Blockchain Technology:

Within just a few decades of its invention, blockchain technology has had a profound impact on many aspects of life. It’s been the keystone that’s enabled us to start decentralising our finances, our data, and more. As the co-founder of Ethereum Vitalik Buterin said: “Instead of putting the taxi driver out of a job, blockchain puts Uber out of a job and lets the taxi drivers work with the customer directly”.

Despite the many changes blockchain technology has already made, and the massive potential for more, the average person probably won’t be able to tell you exactly what a blockchain is. So what is it?

What is a Blockchain?

Blockchain is a type of distributed ledger technology (DLT) that enables the secure, decentralised transfer of digital information and assets. It’s often referred to as a “digital ledger” because it allows transactions to be recorded chronologically and publicly like a traditional ledger, but is automated and digitised for the modern age. 

Each transaction is verified by consensus among a network of computers, and once a block has been filled, it’s closed off and becomes immutable. The next block in the chain is then opened. This makes it impossible to alter the Blockchain without the consensus of the majority of the network. 

Blockchain Technology and Crypto

One of the main selling points of cryptocurrencies is that it’s decentralised and isn’t subject to control by any government or financial institution. Add in the security offered by blockchain, and it becomes the perfect technology to host cryptocurrencies. The vast majority of them are based on a blockchain ledger.

The blockchain also plays a key role in the release of new Bitcoin and other cryptocurrencies through mining. A bitcoin miner is someone who, by solving complex mathematical problems, essentially audits a block in the ledger, and receives newly minted bitcoin as payment. 

It’s largely thanks to crypto that blockchain use has grown so much in recent years. With the explosion of cryptocurrencies such as Bitcoin and Ethereum, blockchains have moved into the spotlight, as the wider community begins to understand them and their potential.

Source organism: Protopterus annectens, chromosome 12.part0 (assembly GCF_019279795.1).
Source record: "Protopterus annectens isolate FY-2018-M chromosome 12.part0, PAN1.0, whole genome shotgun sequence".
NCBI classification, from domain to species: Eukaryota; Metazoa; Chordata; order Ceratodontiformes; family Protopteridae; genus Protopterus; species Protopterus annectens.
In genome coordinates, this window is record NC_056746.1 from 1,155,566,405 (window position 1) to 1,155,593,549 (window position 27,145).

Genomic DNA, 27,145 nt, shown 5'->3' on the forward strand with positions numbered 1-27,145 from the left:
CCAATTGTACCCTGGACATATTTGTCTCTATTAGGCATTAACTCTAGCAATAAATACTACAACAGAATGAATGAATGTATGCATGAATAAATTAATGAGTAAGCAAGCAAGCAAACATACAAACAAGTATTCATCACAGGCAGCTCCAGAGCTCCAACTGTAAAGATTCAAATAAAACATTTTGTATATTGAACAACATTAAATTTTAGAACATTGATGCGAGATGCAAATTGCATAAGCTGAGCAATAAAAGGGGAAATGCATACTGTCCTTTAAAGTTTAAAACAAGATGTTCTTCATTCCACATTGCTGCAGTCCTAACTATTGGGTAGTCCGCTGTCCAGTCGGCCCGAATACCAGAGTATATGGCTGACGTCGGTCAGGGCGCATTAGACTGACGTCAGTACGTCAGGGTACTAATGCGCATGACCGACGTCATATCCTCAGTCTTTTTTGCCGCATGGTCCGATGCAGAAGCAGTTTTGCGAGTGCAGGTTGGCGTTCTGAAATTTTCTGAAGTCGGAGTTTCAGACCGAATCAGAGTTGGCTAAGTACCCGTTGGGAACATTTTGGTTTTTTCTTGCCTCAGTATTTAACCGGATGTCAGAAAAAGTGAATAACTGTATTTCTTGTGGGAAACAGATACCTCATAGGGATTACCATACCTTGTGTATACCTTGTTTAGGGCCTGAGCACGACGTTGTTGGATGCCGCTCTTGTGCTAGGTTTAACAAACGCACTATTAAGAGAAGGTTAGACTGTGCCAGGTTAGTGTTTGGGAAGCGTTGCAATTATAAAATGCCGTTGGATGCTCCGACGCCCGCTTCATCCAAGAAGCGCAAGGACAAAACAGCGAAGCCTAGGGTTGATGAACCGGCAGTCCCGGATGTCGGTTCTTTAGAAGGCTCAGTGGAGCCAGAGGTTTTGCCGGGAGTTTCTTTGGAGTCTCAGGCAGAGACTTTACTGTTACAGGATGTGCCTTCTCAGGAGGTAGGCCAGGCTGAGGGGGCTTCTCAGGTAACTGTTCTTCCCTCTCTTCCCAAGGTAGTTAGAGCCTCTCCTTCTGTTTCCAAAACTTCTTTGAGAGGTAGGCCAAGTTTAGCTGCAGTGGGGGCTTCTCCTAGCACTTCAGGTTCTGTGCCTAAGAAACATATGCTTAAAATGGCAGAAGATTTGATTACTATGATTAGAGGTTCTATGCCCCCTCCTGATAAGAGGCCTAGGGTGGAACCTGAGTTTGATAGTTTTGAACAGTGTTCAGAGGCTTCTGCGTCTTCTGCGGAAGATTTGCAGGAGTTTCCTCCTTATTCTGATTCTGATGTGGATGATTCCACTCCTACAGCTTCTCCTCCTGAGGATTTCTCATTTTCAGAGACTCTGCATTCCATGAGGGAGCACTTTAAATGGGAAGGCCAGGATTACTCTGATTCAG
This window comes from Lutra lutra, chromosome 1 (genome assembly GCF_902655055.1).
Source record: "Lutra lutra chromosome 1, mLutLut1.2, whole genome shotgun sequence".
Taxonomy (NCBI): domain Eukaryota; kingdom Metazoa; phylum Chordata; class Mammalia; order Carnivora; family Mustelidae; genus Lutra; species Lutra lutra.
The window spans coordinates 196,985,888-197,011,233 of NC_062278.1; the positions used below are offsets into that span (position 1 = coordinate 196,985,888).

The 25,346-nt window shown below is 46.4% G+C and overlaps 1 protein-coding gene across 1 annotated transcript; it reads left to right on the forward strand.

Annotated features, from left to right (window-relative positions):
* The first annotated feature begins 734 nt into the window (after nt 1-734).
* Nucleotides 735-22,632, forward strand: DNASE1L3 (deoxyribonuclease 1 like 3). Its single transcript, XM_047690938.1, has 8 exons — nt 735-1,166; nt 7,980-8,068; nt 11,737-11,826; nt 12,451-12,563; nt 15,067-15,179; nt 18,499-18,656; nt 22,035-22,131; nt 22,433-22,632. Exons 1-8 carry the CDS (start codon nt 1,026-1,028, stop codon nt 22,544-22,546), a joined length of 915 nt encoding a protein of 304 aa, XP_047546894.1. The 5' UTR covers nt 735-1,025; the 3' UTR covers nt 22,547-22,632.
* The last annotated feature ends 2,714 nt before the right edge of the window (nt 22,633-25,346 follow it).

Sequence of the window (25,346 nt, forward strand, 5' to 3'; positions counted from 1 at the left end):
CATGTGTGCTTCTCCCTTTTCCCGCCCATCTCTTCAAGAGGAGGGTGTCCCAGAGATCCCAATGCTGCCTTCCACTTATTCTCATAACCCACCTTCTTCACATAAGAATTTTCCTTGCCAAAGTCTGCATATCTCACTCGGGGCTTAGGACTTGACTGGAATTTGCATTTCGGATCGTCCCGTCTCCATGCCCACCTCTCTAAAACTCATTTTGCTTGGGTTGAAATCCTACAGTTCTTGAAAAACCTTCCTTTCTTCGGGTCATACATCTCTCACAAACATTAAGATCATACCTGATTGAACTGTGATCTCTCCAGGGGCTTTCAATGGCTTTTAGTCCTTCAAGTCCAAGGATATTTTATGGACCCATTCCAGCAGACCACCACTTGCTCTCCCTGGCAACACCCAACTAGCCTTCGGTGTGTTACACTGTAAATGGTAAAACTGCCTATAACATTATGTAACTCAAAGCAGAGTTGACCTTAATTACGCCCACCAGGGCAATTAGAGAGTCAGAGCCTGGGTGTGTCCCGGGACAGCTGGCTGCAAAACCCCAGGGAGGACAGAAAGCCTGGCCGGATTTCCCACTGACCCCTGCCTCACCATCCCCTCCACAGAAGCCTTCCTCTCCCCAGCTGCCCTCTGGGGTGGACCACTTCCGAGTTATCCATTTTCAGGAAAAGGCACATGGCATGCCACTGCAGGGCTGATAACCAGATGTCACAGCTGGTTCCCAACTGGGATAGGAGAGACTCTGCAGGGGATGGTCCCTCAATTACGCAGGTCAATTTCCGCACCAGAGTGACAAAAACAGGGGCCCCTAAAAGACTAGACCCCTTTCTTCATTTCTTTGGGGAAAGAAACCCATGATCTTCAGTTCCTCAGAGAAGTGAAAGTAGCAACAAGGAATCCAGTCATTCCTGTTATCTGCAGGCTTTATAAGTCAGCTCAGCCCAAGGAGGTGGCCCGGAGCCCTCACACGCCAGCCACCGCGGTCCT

Blockchain Technology in Business

While blockchain is currently most associated with crypto, it is also being used by many global businesses to deal with real world problems. Currently, over 80% of the top 100 global businesses are utilising blockchain technologies in some ways, including:

  • IBM and Walmart – using blockchain to improve their supply chain logistics. 
  • Ford, General Motors and BMW – a consortium of car manufacturers have teamed up to investigate how blockchain could benefit the automotive sector. Some of their aims for blockchain are to improve self-driving car capabilities, and enable safe data sharing and payments.
  • NASDAQ – investigating how blockchain can be used to power a more secure voting system that reduces the chance of voting fraud
  • Amazon – As an extension of its AWS, users can develop and run apps on the blockchain ledger
  • JP Morgan – uses a blockchain ledger to reduce the time and cost of financial transactions

What does the future hold?

Within less than fifteen years of its first application, blockchain has had an impact on a wide range of industries. But one of its biggest applications could come with the arrival of Web 3.0, the next generation of the world wide web. 

Many of Web 3.0s dApps will be hosted on the Ethereum blockchain, which will allow people to engage without consenting to having their data monetised or censored by third parties . This is just one example of how Web 3.0 will utilise blockchain technology, but it’s clear that the use case of blockchain will only increase in the next few years.


Despite being a relatively new breakthrough, blockchain technology has enabled the revolution of finance through cryptocurrency. Not only that, but it’s being used by some of the world’s largest companies to solve real world problems. 

The future looks bright for blockchain, with the imminent arrival of Web 3.0 being just one example of a large-scale application of blockchain technology.

Disclaimer: Nothing within this article should be misconstrued as financial advice. The financial techniques described herein are for educational purposes only. Any financial positions you take on the market are at your own risk and own reward. If you need financial advice or further advice in general, it is recommended that you identify a relevantly qualified individual in your Jurisdiction who can advise you accordingly.

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